Control ports: LV2 uses LADSPA-style control ports, which contain a single float. This is a tricky one to put in the "bad" category, since pragmatically grafting extensibility onto LADSPA is why LV2 has been moderately successful. It had to be that way: we needed working plugins, not a tedious standardisation process that goes nowhere (there's already GMPI for that). That said, control ports are incredibly limiting and that they still exist is an endless source of trouble: they are static, they require buffer splitting for sample accuracy, they can only convey a float, there is no hook to detect changes and do smoothing, and so on. A control protocol (something like MIDI except... good) is the right way to control plugins. Notes and controls and all the rest should be in the same stream, synchronous with audio. It's hard to migrate to such a reality, but there should be one consistent way to control a plugin, and it should be a stream of sample-accurate events. No methods, no threading and ABI nightmares, no ambiguity, just a nice synchronous stream of inputs, and a single run function that reads those and produces outputs.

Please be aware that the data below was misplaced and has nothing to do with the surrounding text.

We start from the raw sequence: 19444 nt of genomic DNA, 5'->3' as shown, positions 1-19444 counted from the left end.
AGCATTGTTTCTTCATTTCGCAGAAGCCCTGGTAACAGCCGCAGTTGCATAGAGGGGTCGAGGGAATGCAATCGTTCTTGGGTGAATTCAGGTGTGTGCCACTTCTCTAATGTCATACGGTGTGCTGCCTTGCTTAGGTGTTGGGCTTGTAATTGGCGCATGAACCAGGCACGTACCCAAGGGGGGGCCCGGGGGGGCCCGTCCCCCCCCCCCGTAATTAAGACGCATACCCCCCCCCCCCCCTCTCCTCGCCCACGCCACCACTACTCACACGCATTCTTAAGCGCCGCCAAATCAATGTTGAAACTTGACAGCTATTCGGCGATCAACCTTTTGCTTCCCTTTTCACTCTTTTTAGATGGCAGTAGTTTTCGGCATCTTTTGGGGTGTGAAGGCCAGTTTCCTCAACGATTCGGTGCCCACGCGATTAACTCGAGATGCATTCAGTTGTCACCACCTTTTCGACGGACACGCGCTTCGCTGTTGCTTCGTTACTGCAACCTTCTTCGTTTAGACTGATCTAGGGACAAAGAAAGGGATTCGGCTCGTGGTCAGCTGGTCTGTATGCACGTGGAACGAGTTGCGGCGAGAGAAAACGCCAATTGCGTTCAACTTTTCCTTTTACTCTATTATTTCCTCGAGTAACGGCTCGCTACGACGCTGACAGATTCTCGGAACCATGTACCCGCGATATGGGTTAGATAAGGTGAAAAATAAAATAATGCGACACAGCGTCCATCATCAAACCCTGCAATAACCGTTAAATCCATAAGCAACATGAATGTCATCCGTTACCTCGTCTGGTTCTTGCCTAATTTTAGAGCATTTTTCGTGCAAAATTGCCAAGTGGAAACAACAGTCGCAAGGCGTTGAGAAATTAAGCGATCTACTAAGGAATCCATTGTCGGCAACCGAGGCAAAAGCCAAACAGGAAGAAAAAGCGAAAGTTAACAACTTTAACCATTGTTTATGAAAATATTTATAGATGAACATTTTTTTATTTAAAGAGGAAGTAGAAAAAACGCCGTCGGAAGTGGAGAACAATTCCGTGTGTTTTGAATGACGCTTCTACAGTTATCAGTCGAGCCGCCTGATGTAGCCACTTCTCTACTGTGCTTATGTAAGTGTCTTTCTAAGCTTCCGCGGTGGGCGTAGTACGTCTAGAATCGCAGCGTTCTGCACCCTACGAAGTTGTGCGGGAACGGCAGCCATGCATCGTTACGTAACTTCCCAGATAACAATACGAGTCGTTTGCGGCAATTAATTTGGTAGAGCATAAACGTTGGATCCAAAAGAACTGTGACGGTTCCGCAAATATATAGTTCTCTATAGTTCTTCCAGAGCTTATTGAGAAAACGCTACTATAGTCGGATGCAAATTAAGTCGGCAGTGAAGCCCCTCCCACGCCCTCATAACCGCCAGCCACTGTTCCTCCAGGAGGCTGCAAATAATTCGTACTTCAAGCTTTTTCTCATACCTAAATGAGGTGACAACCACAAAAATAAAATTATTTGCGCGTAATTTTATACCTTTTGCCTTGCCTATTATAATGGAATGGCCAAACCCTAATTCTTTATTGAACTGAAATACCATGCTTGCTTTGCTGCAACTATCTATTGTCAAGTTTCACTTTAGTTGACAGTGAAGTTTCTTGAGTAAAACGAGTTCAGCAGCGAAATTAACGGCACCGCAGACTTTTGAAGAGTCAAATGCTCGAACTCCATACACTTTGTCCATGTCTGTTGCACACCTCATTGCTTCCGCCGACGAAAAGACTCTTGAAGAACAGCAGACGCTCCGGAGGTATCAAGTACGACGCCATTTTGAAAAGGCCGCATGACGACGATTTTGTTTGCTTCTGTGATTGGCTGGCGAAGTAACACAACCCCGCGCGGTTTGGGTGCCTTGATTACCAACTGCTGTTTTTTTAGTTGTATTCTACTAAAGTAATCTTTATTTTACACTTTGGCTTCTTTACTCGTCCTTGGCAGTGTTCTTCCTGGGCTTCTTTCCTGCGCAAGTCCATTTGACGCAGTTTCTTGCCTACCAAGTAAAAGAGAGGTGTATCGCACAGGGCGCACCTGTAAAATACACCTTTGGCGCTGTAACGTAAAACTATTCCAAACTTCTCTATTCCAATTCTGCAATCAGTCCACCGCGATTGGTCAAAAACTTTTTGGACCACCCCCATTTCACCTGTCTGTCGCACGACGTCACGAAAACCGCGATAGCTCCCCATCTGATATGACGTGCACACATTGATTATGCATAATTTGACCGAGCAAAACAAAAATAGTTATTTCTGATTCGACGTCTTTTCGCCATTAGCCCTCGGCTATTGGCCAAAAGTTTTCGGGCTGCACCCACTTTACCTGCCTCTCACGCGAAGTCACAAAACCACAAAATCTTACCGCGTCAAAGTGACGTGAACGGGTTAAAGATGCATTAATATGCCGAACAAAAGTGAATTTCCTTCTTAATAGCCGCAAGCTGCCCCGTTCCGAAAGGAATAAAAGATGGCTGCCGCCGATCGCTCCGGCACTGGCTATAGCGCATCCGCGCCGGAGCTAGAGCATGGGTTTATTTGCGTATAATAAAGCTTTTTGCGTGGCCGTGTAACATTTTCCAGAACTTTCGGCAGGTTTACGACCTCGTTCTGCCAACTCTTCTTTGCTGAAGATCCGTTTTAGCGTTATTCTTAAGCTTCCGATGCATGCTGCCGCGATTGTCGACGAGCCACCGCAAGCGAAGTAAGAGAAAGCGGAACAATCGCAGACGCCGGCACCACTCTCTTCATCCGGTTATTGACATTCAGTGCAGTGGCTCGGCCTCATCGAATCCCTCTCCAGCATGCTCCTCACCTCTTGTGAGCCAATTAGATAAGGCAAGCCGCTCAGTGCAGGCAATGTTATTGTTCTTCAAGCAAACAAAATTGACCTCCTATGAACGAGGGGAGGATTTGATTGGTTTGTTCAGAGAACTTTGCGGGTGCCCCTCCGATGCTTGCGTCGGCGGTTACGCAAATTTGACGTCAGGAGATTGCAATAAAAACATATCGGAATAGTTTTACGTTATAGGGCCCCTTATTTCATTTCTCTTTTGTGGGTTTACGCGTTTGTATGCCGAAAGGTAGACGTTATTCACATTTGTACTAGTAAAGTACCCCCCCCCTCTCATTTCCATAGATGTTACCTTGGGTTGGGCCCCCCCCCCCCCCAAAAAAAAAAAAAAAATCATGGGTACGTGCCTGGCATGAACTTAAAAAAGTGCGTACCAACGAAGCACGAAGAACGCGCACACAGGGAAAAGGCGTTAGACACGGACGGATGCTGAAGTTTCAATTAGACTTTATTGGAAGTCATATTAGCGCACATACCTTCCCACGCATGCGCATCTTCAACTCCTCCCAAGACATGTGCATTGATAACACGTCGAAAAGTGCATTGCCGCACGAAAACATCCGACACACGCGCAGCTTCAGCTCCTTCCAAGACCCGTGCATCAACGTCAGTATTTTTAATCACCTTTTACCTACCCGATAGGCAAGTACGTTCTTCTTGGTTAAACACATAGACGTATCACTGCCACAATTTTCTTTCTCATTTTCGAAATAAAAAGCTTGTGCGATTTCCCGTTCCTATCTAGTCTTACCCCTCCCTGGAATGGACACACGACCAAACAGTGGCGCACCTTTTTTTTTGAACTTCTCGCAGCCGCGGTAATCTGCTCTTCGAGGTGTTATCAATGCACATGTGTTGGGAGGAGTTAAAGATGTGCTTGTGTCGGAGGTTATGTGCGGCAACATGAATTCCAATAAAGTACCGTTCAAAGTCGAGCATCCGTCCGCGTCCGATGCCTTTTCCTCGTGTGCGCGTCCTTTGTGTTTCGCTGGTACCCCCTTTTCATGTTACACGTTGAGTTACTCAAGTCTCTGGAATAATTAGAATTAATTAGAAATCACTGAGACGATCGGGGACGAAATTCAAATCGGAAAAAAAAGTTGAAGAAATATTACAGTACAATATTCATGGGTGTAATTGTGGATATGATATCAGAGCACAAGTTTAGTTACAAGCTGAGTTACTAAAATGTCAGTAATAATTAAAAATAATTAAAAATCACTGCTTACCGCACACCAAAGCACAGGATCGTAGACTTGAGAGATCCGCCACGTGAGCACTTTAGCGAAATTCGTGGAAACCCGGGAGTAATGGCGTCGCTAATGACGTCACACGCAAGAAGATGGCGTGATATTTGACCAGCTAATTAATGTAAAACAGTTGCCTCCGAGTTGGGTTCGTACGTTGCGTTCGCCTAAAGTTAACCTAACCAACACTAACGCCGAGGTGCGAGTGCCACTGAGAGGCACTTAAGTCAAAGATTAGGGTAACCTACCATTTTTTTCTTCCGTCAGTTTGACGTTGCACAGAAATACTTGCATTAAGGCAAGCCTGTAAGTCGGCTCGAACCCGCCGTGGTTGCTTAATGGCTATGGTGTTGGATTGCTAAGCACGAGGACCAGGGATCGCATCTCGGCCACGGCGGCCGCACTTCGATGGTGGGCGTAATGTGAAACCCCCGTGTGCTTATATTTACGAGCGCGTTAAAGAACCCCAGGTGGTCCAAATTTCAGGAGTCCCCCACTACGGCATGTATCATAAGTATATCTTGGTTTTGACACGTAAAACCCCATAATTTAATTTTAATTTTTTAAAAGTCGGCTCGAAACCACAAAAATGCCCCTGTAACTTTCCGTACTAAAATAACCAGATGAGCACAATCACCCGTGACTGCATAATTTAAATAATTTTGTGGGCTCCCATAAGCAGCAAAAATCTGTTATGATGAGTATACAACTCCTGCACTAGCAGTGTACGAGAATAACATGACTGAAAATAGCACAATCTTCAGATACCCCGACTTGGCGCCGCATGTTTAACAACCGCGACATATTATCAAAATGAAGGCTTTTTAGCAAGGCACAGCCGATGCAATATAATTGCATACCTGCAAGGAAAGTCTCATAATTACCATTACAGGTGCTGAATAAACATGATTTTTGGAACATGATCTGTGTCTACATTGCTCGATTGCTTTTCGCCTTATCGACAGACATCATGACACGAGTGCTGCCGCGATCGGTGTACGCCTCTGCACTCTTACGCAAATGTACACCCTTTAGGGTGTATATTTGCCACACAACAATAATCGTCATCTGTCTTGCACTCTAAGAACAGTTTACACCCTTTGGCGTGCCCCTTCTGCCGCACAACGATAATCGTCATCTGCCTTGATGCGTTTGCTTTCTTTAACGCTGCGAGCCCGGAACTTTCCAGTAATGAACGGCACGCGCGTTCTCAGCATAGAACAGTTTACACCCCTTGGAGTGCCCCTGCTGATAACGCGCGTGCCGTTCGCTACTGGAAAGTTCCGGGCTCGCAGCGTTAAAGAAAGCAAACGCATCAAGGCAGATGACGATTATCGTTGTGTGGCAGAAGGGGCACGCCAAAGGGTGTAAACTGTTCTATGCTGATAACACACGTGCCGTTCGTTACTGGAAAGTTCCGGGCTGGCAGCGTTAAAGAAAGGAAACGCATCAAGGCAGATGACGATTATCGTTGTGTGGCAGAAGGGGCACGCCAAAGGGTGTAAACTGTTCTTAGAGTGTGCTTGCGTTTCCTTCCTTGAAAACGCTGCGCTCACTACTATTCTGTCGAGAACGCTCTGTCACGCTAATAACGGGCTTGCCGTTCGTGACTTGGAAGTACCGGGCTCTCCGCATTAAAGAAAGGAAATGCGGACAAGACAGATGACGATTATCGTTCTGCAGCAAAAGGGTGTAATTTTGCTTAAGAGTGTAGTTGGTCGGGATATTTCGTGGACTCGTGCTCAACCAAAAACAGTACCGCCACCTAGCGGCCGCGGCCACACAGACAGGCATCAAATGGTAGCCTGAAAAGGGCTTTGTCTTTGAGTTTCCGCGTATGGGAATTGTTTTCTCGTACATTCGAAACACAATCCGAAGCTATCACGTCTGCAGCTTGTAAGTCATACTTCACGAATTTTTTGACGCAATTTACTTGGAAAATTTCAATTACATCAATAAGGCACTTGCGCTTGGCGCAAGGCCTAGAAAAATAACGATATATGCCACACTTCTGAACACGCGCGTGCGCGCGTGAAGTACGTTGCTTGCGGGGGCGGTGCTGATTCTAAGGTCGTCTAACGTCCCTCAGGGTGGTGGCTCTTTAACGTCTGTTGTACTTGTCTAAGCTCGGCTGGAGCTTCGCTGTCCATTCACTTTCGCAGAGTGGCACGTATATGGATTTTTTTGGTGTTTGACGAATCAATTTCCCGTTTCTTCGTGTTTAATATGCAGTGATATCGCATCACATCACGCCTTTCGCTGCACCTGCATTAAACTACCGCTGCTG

connect_portmethod: Another LADSPA-ism. This means that using some signal means the host must call a method on the plugin to connect it first. This is an awful design: it forces both the host and the plugin to maintain more state than is necessary, and it's slow. I have written several plugins that would be completely stateless (essentially pure functions) except the spec requires the plugin to maintain all these pointers and implement methods to mutate them. Inputs and outputs just should be passed to the run method, so all of that goes away and everything is nicely scoped. As far as the basics of the C API are concerned, this is, in my opinion, the most egregious mistake.
Turtle: Everyone loves to hate Turtle. It's mostly a nice syntax (if the namespace prefix limitations are very annoying), but it's weird. Worse, people might search for "RDF" and find the confusing W3C trash-fire there. The underlying ideas are good, but that three-letter-acronym should be absolutely eliminated from the spec and documentation. The good thing in LV2 is really just "property-centric design", which can be explained in a simple way anyone can understand. It's more or less just "JSON with URIs" anyway, and nobody ever got fired for using JSON. Speaking of which, syntax-wise, JSON-LD is probably the way to go today. JSON is annoying in different ways, but this would allow LV2 data files to look completely typical to almost any developer, but still have the same meaning and have the same advantages under the hood of a real data model. This could actually be done without breaking anything in practice, but JSON-LD is much harder to implement so I'm not quite there yet. It would also be some work to write the vocabulary (vocabularies?), but it's doable.